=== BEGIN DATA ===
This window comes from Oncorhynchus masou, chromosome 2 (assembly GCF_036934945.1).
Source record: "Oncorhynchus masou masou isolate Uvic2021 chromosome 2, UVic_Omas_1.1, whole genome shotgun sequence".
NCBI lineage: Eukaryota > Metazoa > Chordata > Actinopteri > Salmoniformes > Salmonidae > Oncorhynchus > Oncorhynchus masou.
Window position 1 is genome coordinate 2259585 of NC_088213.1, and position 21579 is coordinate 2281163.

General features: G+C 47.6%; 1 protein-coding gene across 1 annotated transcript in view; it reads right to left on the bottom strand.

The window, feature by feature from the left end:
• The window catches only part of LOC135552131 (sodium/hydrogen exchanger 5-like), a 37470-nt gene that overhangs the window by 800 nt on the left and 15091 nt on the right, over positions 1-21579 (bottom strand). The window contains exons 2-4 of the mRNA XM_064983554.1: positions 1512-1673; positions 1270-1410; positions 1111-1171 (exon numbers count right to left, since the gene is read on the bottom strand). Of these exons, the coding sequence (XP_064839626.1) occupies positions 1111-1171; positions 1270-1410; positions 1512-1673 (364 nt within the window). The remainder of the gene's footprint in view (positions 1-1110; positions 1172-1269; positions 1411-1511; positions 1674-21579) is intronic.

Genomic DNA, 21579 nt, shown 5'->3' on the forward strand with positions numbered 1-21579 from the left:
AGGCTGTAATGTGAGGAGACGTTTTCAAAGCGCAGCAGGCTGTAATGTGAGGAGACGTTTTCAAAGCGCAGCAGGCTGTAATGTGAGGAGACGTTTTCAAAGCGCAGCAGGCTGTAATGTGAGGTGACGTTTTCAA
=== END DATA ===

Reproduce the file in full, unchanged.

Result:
This window comes from Oncorhynchus masou, chromosome 2 (assembly GCF_036934945.1).
Source record: "Oncorhynchus masou masou isolate Uvic2021 chromosome 2, UVic_Omas_1.1, whole genome shotgun sequence".
NCBI lineage: Eukaryota > Metazoa > Chordata > Actinopteri > Salmoniformes > Salmonidae > Oncorhynchus > Oncorhynchus masou.
Window position 1 is genome coordinate 2259585 of NC_088213.1, and position 21579 is coordinate 2281163.

General features: G+C 47.6%; 1 protein-coding gene across 1 annotated transcript in view; it reads right to left on the bottom strand.

The window, feature by feature from the left end:
• The window catches only part of LOC135552131 (sodium/hydrogen exchanger 5-like), a 37470-nt gene that overhangs the window by 800 nt on the left and 15091 nt on the right, over positions 1-21579 (bottom strand). The window contains exons 2-4 of the mRNA XM_064983554.1: positions 1512-1673; positions 1270-1410; positions 1111-1171 (exon numbers count right to left, since the gene is read on the bottom strand). Of these exons, the coding sequence (XP_064839626.1) occupies positions 1111-1171; positions 1270-1410; positions 1512-1673 (364 nt within the window). The remainder of the gene's footprint in view (positions 1-1110; positions 1172-1269; positions 1411-1511; positions 1674-21579) is intronic.

Genomic DNA, 21579 nt, shown 5'->3' on the forward strand with positions numbered 1-21579 from the left:
AGGCTGTAATGTGAGGAGACGTTTTCAAAGCGCAGCAGGCTGTAATGTGAGGAGACGTTTTCAAAGCGCAGCAGGCTGTAATGTGAGGAGACGTTTTCAAAGCGCAGCAGGCTGTAATGTGAGGTGACGTTTTCAA